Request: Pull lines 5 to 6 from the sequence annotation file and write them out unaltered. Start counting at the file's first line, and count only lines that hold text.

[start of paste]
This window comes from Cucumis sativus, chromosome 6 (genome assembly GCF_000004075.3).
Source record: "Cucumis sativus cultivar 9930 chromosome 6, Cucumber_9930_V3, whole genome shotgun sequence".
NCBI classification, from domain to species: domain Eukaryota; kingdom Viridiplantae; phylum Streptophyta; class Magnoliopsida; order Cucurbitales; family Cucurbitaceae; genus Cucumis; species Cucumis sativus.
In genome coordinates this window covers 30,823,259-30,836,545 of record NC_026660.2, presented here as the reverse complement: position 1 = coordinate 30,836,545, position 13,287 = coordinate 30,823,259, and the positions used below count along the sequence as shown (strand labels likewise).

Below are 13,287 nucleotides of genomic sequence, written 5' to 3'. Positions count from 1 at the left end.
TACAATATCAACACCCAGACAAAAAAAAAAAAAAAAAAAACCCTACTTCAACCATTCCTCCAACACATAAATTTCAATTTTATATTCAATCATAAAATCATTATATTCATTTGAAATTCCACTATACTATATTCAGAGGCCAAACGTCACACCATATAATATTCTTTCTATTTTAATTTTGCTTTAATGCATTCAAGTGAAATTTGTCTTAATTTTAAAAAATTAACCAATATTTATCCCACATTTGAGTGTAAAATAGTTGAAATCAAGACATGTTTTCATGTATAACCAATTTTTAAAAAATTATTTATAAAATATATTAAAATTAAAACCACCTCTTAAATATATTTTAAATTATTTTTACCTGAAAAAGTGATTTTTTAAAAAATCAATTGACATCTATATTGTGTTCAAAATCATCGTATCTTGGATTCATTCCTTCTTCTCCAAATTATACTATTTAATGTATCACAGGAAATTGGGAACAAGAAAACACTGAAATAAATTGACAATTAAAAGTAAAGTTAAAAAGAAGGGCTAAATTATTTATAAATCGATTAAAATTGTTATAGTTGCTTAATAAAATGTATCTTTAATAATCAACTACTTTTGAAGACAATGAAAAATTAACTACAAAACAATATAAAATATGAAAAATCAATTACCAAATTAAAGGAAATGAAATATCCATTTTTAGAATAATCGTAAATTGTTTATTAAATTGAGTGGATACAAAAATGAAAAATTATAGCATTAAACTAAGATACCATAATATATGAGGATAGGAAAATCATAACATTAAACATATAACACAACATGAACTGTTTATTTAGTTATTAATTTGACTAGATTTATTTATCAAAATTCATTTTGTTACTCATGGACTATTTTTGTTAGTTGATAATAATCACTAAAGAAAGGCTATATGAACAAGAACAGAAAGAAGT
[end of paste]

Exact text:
Below are 13,287 nucleotides of genomic sequence, written 5' to 3'. Positions count from 1 at the left end.
TACAATATCAACACCCAGACAAAAAAAAAAAAAAAAAAAACCCTACTTCAACCATTCCTCCAACACATAAATTTCAATTTTATATTCAATCATAAAATCATTATATTCATTTGAAATTCCACTATACTATATTCAGAGGCCAAACGTCACACCATATAATATTCTTTCTATTTTAATTTTGCTTTAATGCATTCAAGTGAAATTTGTCTTAATTTTAAAAAATTAACCAATATTTATCCCACATTTGAGTGTAAAATAGTTGAAATCAAGACATGTTTTCATGTATAACCAATTTTTAAAAAATTATTTATAAAATATATTAAAATTAAAACCACCTCTTAAATATATTTTAAATTATTTTTACCTGAAAAAGTGATTTTTTAAAAAATCAATTGACATCTATATTGTGTTCAAAATCATCGTATCTTGGATTCATTCCTTCTTCTCCAAATTATACTATTTAATGTATCACAGGAAATTGGGAACAAGAAAACACTGAAATAAATTGACAATTAAAAGTAAAGTTAAAAAGAAGGGCTAAATTATTTATAAATCGATTAAAATTGTTATAGTTGCTTAATAAAATGTATCTTTAATAATCAACTACTTTTGAAGACAATGAAAAATTAACTACAAAACAATATAAAATATGAAAAATCAATTACCAAATTAAAGGAAATGAAATATCCATTTTTAGAATAATCGTAAATTGTTTATTAAATTGAGTGGATACAAAAATGAAAAATTATAGCATTAAACTAAGATACCATAATATATGAGGATAGGAAAATCATAACATTAAACATATAACACAACATGAACTGTTTATTTAGTTATTAATTTGACTAGATTTATTTATCAAAATTCATTTTGTTACTCATGGACTATTTTTGTTAGTTGATAATAATCACTAAAGAAAGGCTATATGAACAAGAACAGAAAGAAGT